I remember flying around Montana on a national HMO patients' rights tour when Democratic US Senator Max Baucus was positioning himself as the real HMO reformer compared to longtime Republican US Senator from Montana Conrad Burns. Now Baucus, as the Chairman of the powerful Senate Finance Committee, is positioned to dictate the terms of health care reform on Capitol Hill. Senator Ted Kennedy has even anointed him as his deputy-in-absentia.
The problem is a new study of campaign contributions by Consumer Watchdog shows Baucus is the top Democratic donee on the Hill from the HMO and drug industries, raking in $183,750 from health insurance companies and $229,020 from drug companies, during the last two election cycles. And Baucus did not have a serious challenge at the polls, winning reelection by a landslide. The top 10 donees in Congress received $2.2 million from health insurers and $3.3 million from drug companies.
Responding to the Washington Post regarding the study, Baucus's spokesperson said the money didn't matter, that Baucus would be tough on industry. Unfortunately, Senator Baucus's positions are a little too close to the HMOs' and drug companies'. Last week he pooh-poohed President Obama's effort to raise taxes on the wealthy to finance a health care overhaul. At last week's White House summit on health reform, Senator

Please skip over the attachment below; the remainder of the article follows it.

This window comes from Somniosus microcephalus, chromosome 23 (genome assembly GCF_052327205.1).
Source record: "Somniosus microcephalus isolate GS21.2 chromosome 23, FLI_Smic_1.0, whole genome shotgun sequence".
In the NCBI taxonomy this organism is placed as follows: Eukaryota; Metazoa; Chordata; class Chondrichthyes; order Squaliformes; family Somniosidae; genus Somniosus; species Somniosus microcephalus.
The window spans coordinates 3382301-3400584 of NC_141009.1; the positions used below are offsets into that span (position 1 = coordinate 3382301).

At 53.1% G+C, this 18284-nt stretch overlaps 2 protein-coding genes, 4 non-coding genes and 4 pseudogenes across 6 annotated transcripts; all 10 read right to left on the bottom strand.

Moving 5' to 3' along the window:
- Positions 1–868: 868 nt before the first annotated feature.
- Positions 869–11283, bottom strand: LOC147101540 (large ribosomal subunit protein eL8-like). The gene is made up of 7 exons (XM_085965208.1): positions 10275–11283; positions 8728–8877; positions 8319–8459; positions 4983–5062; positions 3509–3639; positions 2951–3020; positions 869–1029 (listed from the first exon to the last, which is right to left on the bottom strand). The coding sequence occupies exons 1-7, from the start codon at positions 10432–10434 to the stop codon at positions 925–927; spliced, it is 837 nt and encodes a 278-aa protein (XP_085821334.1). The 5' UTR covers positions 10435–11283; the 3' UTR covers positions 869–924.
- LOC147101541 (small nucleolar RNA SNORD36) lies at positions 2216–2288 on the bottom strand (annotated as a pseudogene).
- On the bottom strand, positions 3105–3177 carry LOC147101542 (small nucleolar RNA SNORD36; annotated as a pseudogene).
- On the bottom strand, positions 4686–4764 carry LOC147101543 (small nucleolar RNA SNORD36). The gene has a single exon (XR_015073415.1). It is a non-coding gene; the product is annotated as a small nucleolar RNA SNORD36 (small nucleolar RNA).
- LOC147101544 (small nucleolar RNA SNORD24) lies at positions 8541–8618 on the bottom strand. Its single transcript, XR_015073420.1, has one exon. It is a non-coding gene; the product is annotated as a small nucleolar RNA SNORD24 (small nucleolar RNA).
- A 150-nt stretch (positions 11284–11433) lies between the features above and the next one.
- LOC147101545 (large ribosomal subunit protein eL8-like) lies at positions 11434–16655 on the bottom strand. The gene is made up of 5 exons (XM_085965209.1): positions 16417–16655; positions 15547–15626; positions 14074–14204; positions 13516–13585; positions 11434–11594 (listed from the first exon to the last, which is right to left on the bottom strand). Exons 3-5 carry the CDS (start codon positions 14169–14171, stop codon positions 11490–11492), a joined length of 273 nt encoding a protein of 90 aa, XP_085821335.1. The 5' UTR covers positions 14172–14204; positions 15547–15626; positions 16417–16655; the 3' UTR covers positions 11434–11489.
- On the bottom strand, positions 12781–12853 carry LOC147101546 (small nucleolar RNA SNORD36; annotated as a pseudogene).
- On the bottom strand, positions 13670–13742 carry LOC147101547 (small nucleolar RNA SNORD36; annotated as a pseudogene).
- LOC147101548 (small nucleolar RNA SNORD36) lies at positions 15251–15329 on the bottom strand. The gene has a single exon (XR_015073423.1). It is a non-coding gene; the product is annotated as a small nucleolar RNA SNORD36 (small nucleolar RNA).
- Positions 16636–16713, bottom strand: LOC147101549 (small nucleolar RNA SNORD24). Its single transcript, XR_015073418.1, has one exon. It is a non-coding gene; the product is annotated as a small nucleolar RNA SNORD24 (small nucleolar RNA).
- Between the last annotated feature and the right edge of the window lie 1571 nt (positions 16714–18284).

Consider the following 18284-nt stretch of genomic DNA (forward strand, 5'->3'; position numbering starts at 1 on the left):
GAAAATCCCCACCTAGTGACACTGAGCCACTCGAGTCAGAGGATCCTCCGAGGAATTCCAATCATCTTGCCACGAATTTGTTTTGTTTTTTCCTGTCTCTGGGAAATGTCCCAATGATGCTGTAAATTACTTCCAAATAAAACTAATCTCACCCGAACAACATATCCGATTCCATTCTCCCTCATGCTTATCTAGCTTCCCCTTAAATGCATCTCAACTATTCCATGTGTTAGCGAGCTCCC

Baucus said that the insurance companies and drug companies had told
him they would help drive a solution.
Baucus's own plan would require every American to show proof of insurance, with those who do not receive coverage from an employer or are not in Medicaid or Medicare forced to buy a private health insurance policy. Failure to show proof of insurance would result in tax fines. This is the insurance industry's favored policy.
Campaign contributions may be the mother's milk of politics, but HMO and drug company money threatens to sour Obamacare. The hope is that the president can focus public opinion on where Congress needs to deliver to guarantee real affordable, accessible health care. He must stick to the principles that elected him, not the will of a Congress that has accepted $24 million from the HMOs and drug companies during the last election cycle. In the end the president will have to answer to the public, not the HMOs, drug companies or Congress. Patients will know what they are paying and what they are getting. President Obama needs to use his mandate to make reform real, not another fraud on the American people by the Potomac populists.